Anyone contrasting the different levels of preparedness of city and state authorities to deal with hurricanes Katrina and Rita can’t have failed to notice that, for instance, Galveston in Texas was somewhat better prepared to handle the imminent disaster than was New Orleans. Sure, the experience of Katrina in New Orleans galvanised everyone from the White House down, but there’s no way that Galveston’s level of continuity and disaster recovery planning could have been put in place in the interval between Katrina’s strike and Rita’s emergence.
This is a good context within which to ask the question: “Is business recovery planning a key governance responsibility?”
Governance is, in a sense, about the preservation and stewardship of an organization. Boards of directors are supposed to be uninvolved in the day-to-day struggle to turn an honest penny and, therefore, to be in the ideal position to take a strategic view of the risks faced by the organization. And continuity risks – which range from ‘Acts of Nature’ through terrorist attacks to IT system failure – have to fall within the range of issues to be considered. Most continuity risks are characterised by a combination of relative unlikelihood and possibly catastrophic impact.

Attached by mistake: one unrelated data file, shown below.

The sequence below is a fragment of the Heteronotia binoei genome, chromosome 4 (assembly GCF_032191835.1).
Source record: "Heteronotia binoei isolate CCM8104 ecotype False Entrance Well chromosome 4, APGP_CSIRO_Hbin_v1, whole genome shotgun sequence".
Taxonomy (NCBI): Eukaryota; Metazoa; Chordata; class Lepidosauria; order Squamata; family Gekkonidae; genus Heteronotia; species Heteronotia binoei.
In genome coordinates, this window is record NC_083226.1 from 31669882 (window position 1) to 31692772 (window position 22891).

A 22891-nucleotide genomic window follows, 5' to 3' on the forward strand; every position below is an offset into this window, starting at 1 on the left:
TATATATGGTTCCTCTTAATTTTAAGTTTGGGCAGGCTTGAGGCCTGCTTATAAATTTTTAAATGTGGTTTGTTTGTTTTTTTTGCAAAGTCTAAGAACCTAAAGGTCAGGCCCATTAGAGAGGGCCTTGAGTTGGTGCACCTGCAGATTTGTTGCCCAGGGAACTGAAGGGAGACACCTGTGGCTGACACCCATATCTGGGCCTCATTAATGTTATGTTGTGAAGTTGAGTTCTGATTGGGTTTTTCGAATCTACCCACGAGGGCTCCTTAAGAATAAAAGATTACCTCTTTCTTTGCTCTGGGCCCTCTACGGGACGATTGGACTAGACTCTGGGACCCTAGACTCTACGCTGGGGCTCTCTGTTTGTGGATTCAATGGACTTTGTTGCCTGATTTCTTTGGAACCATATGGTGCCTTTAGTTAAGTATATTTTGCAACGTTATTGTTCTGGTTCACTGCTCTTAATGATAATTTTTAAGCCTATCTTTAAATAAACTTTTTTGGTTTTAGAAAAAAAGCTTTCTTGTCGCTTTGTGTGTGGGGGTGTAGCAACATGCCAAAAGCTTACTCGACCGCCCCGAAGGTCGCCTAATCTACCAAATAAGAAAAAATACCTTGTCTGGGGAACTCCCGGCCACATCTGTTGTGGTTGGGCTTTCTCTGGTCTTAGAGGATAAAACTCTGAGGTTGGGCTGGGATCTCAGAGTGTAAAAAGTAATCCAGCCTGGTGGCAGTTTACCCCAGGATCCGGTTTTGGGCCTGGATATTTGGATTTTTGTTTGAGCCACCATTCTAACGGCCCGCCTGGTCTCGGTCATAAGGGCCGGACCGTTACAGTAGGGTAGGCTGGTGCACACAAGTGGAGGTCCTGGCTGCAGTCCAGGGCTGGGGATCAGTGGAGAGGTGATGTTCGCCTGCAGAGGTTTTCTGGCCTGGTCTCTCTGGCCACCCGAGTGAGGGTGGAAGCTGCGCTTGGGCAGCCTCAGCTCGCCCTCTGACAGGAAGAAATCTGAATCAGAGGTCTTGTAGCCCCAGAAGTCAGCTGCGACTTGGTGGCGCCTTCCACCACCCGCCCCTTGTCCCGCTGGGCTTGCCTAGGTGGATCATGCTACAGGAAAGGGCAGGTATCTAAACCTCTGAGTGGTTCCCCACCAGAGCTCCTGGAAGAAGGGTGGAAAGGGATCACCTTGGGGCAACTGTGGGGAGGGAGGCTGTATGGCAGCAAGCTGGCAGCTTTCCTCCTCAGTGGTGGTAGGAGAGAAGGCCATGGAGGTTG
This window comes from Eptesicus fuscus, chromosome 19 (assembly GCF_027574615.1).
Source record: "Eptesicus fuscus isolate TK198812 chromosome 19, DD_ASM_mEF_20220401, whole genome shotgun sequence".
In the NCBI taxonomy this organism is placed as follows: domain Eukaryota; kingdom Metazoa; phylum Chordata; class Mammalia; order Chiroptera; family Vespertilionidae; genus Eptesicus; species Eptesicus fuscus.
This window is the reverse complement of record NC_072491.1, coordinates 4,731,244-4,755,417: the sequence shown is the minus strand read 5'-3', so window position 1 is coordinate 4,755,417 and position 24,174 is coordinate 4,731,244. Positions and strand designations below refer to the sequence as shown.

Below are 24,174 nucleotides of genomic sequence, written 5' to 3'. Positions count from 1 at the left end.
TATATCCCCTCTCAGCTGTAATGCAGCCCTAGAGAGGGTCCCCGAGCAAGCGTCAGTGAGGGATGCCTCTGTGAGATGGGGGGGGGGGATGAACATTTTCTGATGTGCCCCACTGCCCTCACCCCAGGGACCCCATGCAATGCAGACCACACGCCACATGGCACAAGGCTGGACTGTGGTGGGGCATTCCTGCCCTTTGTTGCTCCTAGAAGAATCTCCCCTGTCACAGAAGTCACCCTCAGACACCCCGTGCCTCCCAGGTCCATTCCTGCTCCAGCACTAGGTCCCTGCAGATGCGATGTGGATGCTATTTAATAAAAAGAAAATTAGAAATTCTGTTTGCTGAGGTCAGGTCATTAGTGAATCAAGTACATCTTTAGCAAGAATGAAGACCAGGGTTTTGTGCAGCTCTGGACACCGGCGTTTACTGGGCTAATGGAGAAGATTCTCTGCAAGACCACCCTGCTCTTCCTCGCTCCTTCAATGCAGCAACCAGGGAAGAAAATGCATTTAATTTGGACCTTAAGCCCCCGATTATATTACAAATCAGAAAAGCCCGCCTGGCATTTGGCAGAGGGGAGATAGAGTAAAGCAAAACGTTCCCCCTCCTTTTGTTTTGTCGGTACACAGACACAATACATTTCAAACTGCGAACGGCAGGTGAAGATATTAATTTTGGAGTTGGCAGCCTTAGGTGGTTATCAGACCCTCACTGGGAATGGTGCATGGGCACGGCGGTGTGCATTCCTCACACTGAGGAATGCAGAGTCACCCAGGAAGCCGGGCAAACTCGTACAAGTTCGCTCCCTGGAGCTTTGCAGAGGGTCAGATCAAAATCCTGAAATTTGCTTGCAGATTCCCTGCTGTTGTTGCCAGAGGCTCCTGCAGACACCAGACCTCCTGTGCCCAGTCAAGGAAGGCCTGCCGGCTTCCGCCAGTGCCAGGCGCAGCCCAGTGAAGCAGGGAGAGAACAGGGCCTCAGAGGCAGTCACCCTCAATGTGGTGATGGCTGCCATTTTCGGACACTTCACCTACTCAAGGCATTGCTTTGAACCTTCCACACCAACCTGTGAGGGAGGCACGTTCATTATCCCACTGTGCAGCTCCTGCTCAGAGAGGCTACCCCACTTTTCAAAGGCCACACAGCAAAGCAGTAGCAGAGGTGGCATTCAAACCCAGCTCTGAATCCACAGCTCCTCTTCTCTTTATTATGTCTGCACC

In my book, that makes business continuity planning (here is a collection of resources) a key board responsibility. The sad truth is that very few boards address it properly and that, consequently, most organizations that experience a continuity-threatening event don’t survive – they might struggle on for a year or so but they ultimately fail. Continuity planning is key to the long term survival of all organizations – both big and small.
Galveston treated it as a critical governance responsibility and made appropriate contingency plans far in advance – so should you.